United States District Court, D. South Carolina, Anderson Division
Phillip Morris, individually and on behalf of all others similarly situated, Plaintiff,
Southern Concrete and Construction, Inc., and Kelly Boulware, Defendants. Joshua Ferguson, Plaintiff,
Southern Concrete and Construction, Inc., and Kelly Boulware, Defendants.
ORDER AND OPINION APPROVING SETTLEMENT
C. Coggins, Jr. United States District Court Judge
matter is before the Court on the Parties' joint motion
for approval of settlement (Dkt. No. 92) and an unopposed
motion to approve attorney's fees. (Dkt. No. 93). For the
reasons set forth below, the Court GRANTS these motions,
approves the settlement, and grants Plaintiff's
counsel's motion for attorney's fees and costs.
Phillip Morris filed this action on May 5, 2016, alleging two
violations of the Fair Labor Standards Act
(“FLSA”): (1) that Southern Concrete did not pay
Phillip Morris and similarly-situated employees for travel
time as a passenger when they traveled back to the Anderson
Shop at the end of the work week (“Travel Time
Claim”), and (2) that Southern Concrete did not pay
Phillip Morris and similarly-situated employees for time
allegedly worked in unloading the work truck at the end of
the work week after they returned to the Anderson Shop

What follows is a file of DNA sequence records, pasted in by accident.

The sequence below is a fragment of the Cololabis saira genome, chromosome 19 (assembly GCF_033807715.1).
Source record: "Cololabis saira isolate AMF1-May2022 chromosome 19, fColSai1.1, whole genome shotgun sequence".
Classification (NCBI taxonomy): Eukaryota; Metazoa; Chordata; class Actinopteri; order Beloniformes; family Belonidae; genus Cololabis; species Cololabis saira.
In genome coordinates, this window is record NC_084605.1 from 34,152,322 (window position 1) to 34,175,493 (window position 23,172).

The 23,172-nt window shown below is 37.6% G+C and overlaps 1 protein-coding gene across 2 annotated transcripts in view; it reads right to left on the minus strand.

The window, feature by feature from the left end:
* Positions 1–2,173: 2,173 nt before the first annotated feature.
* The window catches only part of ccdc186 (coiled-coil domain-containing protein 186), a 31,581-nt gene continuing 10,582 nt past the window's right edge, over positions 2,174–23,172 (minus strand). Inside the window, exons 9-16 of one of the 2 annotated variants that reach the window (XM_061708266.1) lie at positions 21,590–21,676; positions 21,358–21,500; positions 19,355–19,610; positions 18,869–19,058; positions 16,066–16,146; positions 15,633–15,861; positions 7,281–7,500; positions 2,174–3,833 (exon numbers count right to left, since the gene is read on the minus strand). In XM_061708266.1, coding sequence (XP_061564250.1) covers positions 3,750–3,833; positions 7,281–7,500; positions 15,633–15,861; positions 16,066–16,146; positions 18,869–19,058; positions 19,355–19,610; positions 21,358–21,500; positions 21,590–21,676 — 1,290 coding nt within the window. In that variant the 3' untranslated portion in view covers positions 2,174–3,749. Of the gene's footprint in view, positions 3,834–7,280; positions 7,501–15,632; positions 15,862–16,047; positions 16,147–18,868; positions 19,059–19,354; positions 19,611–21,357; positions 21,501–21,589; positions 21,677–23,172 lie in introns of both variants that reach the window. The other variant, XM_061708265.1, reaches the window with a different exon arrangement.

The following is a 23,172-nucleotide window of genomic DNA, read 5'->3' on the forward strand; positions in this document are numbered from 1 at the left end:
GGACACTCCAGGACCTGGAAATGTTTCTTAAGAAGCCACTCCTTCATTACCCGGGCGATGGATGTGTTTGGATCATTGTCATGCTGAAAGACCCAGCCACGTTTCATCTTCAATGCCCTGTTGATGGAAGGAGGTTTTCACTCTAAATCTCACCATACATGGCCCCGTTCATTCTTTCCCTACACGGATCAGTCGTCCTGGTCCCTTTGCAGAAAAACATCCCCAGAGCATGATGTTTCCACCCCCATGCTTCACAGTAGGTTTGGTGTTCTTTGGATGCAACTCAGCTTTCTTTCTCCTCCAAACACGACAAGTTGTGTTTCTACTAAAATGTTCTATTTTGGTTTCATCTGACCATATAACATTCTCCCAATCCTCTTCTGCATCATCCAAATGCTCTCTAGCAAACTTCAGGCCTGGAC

(“Unloading Time Claim”).
Southern Concrete is a concrete construction company.
Defendant Kelly Boulware is the President of Southern
Concrete. Southern Concrete performs many concrete jobs on
state roads that are managed by the South Carolina Department
of Transportation. Southern Concrete performs concrete work
throughout the state of South Carolina and sometimes performs
work into North Carolina. It has operations and offices in
Anderson, South Carolina and Charleston, South Carolina.
Defendants allege that the Plaintiffs' travel time was
outside of their regular working hours and were not required
to pay for this time. Defendants also allege that the
agreement it had with employees was that they would be paid
for travel time to the job site but not back home because
they were not required to return to the Anderson Shop.
Defendants deny that any employee unloaded the trucks and
were not compensated for any such work time. Defendants deny
violating the FLSA and deny that Plaintiff is entitled to any
recovery. There are significant issues of law and fact that
would need to be decided if this case were to proceed in
Morris moved to conditionally certify a class on October 19,
2016. The Court granted conditional certification on June 23,
2017. [Dkt. No. 44]. Notices went out to the potential class
members. In response to the notices, 27 individuals joined
the conditional class. Defendants subsequently moved to
dismiss multiple class members for failure to participate in
depositions. This motion was granted on September 4, 2018.
[Dkt. No. 79]. Pursuant to this order, the only remaining
conditional class members are (1) Jamie Golden, (2) Aaron
Fisher, (3) Clyde Kirkland and (4) Chadwick Jones.
April 17, 2019, the Court issued an order consolidating this
case and the case of Ferguson v. Southern Concrete,
8:18-cv-00942-DCC for purposes of settlement (Dkt. No. 91).